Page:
Happiness: a Mental or emotional state of well-being.
Two years out of college, I still lived in my parents’ house.
I worked at Foot Locker, with a redneck, closet racist boss in his 30s who had a creepy affection for young girls in their teens (or barely out of their teens) who he kept hiring. I drove a cheap $700 car I’d bought from a newspaper ad. I cashed my checks at a pawn shop that had bulletproof glass at the counter. I moved out of my parents’ place to a studio apartment and ate microwaved frozen meals 3 times a day.
Later, I worked at Bally Total Fitness and met a lot of girls there. I got to use the gym for free. The commission checks were better there than at Foot Locker. I still lived in my parents’ home though, and still drove that same car.
The car was missing an exhaust pipe. I went to see a girl once, and called her when I was pulling up to her house. She replied, “I know you’re outside. I heard you coming up the street.”
I hadn’t achieved anything in the world of basketball yet. Most people I met assumed I’d just work at Bally, Foot Locker or at some other job, making enough to get by, and that would be the end of it.
From the looks of things, they had no logical reason to believe otherwise.
Then I “made it” to pro basketball. Started a YouTube channel and a website. Built a brand. Started a business. Gained some fans. I even get paid to stand on stages and tell this story along with the lessons learned from it.
Now, I have this great view off of my balcony (never had either of those growing up!). I live in a place where people plan to come for Spring Breaks and vacations. My car’s exhaust system doesn’t announce itself from blocks away anymore. I don’t have a boss. People who’ve never met me feel as if they know me from watching and reading my stuff.
I’m successful by my own definition: I set goals, and am taking action to achieve them.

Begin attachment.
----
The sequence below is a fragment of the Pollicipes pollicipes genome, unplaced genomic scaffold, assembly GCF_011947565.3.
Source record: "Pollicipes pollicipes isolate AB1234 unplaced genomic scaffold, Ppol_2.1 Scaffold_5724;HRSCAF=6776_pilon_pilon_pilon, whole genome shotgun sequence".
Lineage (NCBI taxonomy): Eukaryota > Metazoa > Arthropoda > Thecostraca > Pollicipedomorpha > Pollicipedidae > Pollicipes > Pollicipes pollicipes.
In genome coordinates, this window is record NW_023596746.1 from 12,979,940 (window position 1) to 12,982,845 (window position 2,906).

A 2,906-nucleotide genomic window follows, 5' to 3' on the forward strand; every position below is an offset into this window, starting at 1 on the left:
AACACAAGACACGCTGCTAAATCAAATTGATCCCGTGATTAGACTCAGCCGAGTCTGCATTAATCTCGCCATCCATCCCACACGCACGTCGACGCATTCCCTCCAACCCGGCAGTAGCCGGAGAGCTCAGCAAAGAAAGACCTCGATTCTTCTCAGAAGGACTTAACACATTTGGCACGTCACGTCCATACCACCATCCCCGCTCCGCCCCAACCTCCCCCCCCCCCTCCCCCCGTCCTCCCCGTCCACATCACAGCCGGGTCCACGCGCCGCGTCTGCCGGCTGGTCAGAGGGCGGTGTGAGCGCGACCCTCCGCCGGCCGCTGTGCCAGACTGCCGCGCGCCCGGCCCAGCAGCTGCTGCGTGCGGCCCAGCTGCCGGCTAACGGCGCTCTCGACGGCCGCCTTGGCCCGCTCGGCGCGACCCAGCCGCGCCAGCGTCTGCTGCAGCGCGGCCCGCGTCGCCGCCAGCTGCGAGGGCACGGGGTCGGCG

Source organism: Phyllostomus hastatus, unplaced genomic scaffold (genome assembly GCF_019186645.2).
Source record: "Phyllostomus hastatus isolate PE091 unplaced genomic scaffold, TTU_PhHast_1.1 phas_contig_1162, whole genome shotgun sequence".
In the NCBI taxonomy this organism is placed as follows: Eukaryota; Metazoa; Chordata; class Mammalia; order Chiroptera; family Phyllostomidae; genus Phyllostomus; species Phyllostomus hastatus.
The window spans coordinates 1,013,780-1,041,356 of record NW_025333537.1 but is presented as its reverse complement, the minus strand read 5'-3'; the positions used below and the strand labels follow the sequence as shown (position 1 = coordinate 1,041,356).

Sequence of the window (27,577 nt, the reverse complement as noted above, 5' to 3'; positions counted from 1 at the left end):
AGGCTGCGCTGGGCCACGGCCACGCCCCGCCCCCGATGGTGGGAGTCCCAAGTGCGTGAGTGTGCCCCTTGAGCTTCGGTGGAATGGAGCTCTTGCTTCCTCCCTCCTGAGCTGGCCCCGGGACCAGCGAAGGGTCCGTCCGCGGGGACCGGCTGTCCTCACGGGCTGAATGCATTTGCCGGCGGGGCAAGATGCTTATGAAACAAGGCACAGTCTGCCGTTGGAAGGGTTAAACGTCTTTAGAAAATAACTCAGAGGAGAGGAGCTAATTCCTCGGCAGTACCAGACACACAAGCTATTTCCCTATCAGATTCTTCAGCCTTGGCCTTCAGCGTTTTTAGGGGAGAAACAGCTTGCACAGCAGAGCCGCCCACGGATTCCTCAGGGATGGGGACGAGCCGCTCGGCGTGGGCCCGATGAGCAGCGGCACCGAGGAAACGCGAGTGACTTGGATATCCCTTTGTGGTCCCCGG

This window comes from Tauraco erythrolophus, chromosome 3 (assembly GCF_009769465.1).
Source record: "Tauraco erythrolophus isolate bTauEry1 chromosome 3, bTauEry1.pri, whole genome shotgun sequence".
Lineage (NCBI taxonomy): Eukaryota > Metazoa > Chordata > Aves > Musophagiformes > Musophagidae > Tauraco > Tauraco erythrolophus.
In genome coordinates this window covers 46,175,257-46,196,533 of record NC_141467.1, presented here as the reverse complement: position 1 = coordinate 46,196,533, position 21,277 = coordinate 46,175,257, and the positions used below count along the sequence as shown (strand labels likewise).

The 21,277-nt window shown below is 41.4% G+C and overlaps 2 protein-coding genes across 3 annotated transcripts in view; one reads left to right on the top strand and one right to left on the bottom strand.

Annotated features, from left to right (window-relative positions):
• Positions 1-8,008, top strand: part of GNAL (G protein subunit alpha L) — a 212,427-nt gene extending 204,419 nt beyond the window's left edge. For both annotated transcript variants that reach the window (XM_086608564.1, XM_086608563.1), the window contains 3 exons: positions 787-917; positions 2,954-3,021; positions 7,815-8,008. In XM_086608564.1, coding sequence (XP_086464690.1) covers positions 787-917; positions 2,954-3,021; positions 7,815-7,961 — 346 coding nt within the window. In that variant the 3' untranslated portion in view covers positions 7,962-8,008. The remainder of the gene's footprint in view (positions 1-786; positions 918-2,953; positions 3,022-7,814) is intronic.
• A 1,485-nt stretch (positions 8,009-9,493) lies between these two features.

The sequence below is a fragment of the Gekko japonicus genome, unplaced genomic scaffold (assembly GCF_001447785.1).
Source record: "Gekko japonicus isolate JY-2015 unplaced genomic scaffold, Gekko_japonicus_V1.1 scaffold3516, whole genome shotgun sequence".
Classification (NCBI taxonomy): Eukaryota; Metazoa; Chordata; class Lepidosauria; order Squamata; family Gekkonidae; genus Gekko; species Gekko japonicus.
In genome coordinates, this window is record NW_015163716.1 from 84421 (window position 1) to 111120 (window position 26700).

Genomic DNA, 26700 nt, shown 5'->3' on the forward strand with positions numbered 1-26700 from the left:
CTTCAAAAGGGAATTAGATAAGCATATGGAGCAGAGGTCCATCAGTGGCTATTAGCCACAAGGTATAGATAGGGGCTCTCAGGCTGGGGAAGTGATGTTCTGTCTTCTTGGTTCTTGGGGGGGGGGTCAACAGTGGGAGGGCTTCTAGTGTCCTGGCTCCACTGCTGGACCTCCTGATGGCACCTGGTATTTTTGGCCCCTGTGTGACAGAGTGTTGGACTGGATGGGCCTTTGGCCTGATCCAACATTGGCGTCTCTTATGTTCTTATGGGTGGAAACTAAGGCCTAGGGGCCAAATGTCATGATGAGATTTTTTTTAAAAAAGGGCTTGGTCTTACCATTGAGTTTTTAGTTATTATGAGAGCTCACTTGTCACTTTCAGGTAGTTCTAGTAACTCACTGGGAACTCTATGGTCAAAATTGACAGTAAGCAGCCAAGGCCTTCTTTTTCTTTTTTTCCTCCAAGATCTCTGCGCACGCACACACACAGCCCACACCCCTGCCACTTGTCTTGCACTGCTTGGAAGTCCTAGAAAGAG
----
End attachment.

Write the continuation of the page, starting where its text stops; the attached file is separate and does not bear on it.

Am I happier? Well, let’s look at the dictionary definition. Have I achieved a higher state of well-being?
Yes, I have. But some things are gone that I’ll never get back.
I’ll never again feel like I have nothing to lose. Success in itself requires maintenance.
I can’t draw Motivation from knowing people don’t expect much from me. There are expectations now. When someone buys a pass to event to hear you to speak, buys your book, or solicits your consulting services, a lot is expected.
I can’t eat frozen microwaveable meals all day anymore, or eat a ton of Skittles and Twizzlers, or go a full day without promoting myself in some form online. Knowledge is a burden.
There was a certain freedom I enjoyed when I was broke, unknown, and not doing anything that would have been deemed “success.” Back then, everything mattered, but at the same time, nothing mattered.
There was no expectation. Much less ego. Fewer responsibilities. My facial hair didn’t grow, so I didn’t have to shave more than once per week. I didn’t have to write a $1,000 check just for the privilege of moving into or out of a building. What I owned could fit into a couple Nike duffel bags. Now I have more Nike duffel bags, that I got for free, than I have arms to use them on.
Not that any of this is me complaining. I created this life. Hell, I predicted it before it even happened. None of this happened by accident or came as a surprise.
None of it.
It’s just different. Sometimes, when I slow down enough to really put myself back in 2005, it’s surreal that it’s now real, compared to then.
Twenty-three-year-old me would be excited about 2017 me — overjoyed would be more like it. I wonder, though, how he would feel about being in a dark tunnel with no light at the end. Wasn’t there supposed to be a big celebration and congratulations somewhere? My invite must have been misplaced.
But I don’t have time to look for it. Back to work.